By Mark P. Barry, Lecturer in Management, UTS
When Steve Jobs took over in 1997, Apple — the company he co-founded in 1976 but from which he was fired nine years later — was just 90 days from bankruptcy. When he stepped down as CEO in August 2011, weeks before his death, Apple had just become the most valuable company (by market valuation) in the world. It remains so today. Apple, Inc., makes perhaps the most popular consumer products in the world, with instantly recognizable names such as the Mac, the iPhone and the iPad. Most observers agree that Apple changed the world. It did so through a passion to make the best products possible (but with just a few, focused product lines), a unique management style, and the goal of marrying technology and the liberal arts. From Apple’s example of success, there are lessons for Unificationists.
Steve Jobs was a very difficult person to work under. He was prone to calling people either geniuses or bozos; he could be wickedly cruel to those who received his ire. He often invoked his “reality distortion field” to convince others to believe the opposite of what was otherwise obvious. But he had a passion for excellence and would settle for nothing less. That’s why in the end people wanted to work under him. They knew he would make breakthroughs that no one else of his generation could.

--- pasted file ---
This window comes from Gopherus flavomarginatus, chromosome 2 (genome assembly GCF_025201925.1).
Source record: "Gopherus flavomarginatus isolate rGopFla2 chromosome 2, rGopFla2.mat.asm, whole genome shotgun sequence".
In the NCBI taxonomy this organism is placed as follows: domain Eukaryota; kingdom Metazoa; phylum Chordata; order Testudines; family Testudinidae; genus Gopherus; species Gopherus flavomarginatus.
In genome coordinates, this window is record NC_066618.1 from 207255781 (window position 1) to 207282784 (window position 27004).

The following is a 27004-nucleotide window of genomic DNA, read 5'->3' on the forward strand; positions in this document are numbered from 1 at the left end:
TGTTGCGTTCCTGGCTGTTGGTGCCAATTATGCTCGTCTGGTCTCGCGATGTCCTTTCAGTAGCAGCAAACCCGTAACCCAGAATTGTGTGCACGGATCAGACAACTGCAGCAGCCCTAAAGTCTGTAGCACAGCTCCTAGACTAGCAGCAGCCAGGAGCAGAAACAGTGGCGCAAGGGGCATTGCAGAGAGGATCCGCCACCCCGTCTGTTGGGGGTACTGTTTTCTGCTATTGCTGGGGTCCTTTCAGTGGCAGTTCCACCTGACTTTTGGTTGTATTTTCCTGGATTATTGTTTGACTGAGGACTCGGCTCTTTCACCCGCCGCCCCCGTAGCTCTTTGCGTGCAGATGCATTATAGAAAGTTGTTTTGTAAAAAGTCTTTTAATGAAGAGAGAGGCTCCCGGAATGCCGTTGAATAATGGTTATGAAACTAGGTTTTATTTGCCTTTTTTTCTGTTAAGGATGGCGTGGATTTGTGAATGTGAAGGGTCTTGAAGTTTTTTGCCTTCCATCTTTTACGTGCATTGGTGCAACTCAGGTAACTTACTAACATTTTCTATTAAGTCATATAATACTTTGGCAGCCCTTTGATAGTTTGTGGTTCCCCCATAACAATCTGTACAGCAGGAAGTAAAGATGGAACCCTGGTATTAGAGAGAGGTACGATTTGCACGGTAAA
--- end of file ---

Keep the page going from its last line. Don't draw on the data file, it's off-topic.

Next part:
Since his passing, many call him a combination of Thomas Edison and Henry Ford. And Apple’s greatest achievements occurred with Job’s “second coming,” the years after he returned to the company’s helm, in which Apple was the most productive and innovative. Jobs was not only a great visionary, but he had tremendous willpower to accomplish what he wanted no matter what the odds.
Jobs had been ill with pancreatic cancer since 2003. Though the tumor was removed, cancer recurred by 2008, necessitating a liver transplant the next year. He knew he could not lead Apple forever, that his time was very limited. In fact in his last years, Jobs led Apple under considerable pain and physical weakness. He sought to institutionalize Apple’s culture so that it would carry on with great energy and continuing success after his passing. He established an internal Apple University to teach employees the fundamentals of Apple’s corporate DNA and creative culture. The last thing Jobs wanted after his passing was for managers to ask, “What would Steve do?” He felt that tendency was what hurt the Walt Disney Company after the death of its founder.